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The history of the violin concerto stretches from Italian Baroque music to the present day. Although the major composers after Vivaldi and Mozart were generally not accomplished violinists themselves (conversely, however, great virtuosos such as Paganini, Henryk Winiawski, Pablo de Sarasate and Eugène Ysaÿe were often notable composers), almost all of them were attracted by the orchestra’s unique blend of sound with the tone of the violin which can reveal surprising power in the low register and outshines all other string instruments in the high register. After the Baroque and early Classical periods, the violin concerto reached new heights with Ludwig van Beethoven: his opus 61 put the orchestra on an equal footing with the solo instrument and is no less ambitious in terms of both scope and musical content than Beethoven’s great symphonies. Since then, however, the number of violin concertos written by leading composers has decreased considerably: Vivaldi wrote more than 200, Mozart as many as five, and after Beethoven, Schumann, Brahms, Dvořák and Tchaikovsky, among others, have each made only one single contribution to the genre – which makes them all the more dazzling as solitaires.

The repertoire was considerably enriched in the 20th century too, although the geographical focus was broadened: Nielsen and Sibelius contributed powerful solo concertos from Northern Europe, and Prokofiev and Shostakovich among others in Russia. The Hungarians Béla Bartók and György Ligeti created revolutionary violin concertos in very different ways. Alban Berg’s composition dedicated “to the memory of an angel” – with interwoven Bach chorale and alienated ländler sounds – is one of the most harrowing works of Modernism.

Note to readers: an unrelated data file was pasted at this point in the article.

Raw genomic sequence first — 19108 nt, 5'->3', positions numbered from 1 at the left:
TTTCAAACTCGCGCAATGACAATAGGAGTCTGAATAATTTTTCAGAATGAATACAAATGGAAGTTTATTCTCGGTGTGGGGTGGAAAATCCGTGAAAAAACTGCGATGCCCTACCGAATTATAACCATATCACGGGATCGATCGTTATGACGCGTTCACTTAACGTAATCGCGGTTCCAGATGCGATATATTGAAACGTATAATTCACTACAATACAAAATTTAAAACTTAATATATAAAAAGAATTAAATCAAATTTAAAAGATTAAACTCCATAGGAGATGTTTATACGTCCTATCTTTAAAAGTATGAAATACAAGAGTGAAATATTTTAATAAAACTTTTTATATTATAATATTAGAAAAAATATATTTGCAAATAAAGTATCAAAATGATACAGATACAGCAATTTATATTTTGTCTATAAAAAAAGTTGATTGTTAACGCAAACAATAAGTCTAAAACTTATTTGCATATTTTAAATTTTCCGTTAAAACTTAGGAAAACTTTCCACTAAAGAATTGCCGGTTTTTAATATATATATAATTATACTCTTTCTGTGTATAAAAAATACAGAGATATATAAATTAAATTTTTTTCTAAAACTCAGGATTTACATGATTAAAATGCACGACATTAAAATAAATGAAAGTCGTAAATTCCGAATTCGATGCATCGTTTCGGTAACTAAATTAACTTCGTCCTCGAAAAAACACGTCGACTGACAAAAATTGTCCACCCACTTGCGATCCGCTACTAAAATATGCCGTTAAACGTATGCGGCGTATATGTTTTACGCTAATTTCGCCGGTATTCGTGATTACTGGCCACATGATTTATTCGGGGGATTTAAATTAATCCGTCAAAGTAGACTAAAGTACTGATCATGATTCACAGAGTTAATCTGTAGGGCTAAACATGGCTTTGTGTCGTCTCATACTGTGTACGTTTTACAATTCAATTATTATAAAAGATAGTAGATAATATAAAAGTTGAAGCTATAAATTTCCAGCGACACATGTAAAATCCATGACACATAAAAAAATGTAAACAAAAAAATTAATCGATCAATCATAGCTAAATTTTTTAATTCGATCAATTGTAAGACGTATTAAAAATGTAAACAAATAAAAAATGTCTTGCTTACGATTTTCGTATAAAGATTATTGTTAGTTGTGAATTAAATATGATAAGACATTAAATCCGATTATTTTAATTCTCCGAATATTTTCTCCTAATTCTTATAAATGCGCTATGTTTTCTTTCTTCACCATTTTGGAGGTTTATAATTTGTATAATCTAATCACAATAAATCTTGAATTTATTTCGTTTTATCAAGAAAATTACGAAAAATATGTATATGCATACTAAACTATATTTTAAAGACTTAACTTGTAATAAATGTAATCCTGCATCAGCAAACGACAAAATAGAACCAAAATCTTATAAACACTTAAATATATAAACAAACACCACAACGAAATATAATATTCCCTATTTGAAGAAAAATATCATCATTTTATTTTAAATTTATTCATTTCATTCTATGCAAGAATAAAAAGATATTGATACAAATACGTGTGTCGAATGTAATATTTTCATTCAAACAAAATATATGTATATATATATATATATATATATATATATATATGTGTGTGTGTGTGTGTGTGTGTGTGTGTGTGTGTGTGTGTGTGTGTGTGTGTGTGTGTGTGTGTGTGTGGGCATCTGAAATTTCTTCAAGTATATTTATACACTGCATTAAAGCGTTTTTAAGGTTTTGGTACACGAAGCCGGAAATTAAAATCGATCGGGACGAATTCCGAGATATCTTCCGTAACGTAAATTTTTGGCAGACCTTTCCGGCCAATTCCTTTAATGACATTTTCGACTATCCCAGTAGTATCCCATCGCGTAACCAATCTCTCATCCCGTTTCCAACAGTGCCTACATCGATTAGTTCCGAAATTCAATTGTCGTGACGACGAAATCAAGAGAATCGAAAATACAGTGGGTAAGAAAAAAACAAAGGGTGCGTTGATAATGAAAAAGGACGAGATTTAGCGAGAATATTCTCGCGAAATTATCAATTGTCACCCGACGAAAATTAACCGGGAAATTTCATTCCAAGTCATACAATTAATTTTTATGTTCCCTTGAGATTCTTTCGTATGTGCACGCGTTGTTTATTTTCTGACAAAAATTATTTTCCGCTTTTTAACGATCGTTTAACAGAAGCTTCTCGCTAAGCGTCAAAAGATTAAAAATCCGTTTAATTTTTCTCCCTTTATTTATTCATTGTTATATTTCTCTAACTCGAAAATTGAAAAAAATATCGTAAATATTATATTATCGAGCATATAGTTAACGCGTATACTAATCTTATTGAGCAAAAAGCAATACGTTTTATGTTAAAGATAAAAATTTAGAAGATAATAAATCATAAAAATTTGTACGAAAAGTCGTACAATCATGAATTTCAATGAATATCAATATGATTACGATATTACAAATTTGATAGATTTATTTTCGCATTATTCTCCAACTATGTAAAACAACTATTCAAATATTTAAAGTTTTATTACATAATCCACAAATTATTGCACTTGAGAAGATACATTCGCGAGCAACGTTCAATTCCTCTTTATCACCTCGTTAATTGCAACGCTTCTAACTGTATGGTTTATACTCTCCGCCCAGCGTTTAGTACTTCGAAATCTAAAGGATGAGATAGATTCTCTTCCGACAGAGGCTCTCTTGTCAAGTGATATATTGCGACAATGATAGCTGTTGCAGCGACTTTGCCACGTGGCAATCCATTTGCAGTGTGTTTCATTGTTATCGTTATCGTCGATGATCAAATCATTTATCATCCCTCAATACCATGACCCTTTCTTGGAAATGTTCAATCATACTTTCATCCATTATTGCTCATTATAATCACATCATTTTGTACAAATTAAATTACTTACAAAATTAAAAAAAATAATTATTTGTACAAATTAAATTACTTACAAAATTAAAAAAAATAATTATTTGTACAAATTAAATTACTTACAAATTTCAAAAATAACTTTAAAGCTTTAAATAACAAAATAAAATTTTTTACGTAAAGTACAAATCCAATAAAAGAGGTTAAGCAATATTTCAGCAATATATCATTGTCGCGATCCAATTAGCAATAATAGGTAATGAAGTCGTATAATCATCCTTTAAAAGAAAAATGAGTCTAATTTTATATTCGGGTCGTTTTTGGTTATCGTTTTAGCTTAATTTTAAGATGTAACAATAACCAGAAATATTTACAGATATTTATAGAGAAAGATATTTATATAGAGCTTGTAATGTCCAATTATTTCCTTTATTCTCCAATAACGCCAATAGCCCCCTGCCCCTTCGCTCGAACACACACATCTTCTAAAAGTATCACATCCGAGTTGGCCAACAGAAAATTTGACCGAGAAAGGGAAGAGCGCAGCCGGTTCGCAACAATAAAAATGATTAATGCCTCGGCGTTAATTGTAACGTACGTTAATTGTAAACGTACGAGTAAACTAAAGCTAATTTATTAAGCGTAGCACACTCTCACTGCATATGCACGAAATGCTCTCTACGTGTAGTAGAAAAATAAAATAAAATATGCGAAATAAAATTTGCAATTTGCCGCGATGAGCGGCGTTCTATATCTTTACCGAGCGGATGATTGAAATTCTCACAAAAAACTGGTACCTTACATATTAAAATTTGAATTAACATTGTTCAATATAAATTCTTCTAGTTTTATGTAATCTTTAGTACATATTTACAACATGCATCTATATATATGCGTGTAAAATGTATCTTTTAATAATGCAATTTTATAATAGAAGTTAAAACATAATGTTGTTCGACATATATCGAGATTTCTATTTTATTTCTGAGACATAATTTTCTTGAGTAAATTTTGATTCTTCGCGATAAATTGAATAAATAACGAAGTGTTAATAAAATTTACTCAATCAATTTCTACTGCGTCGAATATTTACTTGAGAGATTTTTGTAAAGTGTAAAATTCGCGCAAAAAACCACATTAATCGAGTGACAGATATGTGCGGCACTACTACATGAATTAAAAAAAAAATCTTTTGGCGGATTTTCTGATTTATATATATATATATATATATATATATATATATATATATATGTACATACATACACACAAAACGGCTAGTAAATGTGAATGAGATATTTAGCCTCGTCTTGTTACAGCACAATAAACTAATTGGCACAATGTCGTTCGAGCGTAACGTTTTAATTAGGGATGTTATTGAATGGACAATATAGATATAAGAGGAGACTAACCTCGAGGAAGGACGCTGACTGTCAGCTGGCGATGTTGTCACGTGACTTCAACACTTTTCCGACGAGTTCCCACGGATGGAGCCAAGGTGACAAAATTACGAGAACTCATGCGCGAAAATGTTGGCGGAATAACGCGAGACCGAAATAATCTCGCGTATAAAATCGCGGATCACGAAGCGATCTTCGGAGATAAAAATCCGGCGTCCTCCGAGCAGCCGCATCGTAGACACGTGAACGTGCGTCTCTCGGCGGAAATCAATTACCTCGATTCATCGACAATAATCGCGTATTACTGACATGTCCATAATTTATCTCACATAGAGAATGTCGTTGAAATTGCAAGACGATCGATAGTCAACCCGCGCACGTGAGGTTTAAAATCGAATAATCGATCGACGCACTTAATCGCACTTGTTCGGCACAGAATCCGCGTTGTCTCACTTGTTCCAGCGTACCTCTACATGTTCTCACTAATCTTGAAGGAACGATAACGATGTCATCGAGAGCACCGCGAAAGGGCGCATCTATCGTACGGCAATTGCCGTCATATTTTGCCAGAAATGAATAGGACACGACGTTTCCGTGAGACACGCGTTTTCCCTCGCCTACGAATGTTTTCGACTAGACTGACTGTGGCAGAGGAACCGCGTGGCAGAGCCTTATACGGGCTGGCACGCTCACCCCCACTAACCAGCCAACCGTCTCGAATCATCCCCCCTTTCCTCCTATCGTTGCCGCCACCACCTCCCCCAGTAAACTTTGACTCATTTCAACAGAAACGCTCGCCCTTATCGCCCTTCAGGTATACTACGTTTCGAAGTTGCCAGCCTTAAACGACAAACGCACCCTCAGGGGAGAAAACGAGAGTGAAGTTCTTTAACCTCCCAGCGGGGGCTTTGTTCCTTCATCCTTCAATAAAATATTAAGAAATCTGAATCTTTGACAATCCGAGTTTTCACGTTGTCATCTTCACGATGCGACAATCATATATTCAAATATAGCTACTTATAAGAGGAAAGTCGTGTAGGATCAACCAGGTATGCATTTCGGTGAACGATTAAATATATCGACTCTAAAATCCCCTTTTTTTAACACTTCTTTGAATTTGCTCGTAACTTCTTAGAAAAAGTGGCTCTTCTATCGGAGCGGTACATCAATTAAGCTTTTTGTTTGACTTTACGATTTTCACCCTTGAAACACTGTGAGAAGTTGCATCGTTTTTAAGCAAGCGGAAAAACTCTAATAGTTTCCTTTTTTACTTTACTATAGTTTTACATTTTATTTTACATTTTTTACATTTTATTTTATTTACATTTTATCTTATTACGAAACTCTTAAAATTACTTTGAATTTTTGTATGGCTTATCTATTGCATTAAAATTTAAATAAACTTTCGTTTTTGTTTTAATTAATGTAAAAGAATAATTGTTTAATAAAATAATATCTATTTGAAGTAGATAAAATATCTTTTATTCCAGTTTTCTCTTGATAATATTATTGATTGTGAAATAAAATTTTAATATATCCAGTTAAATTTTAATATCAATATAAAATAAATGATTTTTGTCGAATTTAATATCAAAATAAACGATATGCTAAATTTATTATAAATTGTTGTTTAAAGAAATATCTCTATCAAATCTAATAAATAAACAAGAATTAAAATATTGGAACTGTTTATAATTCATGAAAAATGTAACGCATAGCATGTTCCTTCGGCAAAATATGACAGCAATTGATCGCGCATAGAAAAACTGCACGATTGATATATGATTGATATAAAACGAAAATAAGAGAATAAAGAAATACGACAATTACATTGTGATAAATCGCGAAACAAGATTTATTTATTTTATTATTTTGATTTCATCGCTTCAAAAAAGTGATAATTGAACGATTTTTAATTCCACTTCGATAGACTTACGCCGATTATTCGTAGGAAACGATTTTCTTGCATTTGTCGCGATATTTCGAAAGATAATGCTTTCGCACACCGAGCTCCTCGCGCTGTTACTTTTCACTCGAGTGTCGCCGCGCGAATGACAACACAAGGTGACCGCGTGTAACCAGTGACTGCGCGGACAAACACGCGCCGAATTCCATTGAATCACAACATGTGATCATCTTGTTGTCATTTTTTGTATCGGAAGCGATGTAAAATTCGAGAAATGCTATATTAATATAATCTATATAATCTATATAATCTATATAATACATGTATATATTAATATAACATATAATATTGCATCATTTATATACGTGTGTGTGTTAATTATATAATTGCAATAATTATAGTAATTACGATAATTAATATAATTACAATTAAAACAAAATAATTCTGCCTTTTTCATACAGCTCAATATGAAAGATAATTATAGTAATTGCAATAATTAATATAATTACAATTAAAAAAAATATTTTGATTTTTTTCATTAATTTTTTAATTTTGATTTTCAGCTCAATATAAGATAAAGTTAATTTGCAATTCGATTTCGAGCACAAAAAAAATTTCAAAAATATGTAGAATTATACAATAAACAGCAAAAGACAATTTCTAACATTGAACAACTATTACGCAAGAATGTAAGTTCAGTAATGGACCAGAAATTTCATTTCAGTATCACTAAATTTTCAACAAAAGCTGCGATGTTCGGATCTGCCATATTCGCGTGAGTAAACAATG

This great repertoire would not exist without the greatest violinists of their respective eras. First and foremost is Joseph Joachim who advised Robert Schumann and Antonín Dvořák, Johannes Brahms and Max Bruch on the development of their violin concertos. David Oistrach had similar significance as a dedicatee and soloist in premieres for the Russian music of the 20th century as Joachim in the 19th century. The Berliner Philharmoniker worked with Joachim and Oistrach on several occasions. Indeed, almost all the great violinists of the 20th century, such as George Enescu, Jascha Heifetz, Christian Ferras, David and Igor Oistrach or Ina Haendel, appeared in concerts of the orchestra.

In 1929, Yehudi Menuhin wrote himself into the annals of Philharmoniker history: at the age of only 13, he performed violin concertos by Bach, Brahms and Beethoven in one evening under the baton of Bruno Walter. In 1977 Herbert von Karajan presented an equally young, no less astonishing child prodigy to the audience: Anne-Sophie Mutter, who became the defining soloist of the late Karajan era.

The remarkable group of violinists of the younger generation is represented in concerts of the orchestra by Janine Jansen, Baiba Skride, Lisa Batiashvili, Isabelle Faust, Vilde Frang and Patricia Kopatchinskaja, among others. Leonidas Kavakos and Christian Tetzlaff, who have had a close relationship with the orchestra for many years, served as artists in residence. Finally, Frank Peter Zimmermann has presented a particularly extensive repertoire with the Berliner Philharmoniker in recent years, ranging from Mozart to a world premiere by the Finn Magnus Lindberg. As long as composers can draw inspiration from such great artists, the future of the violin concerto is secure.

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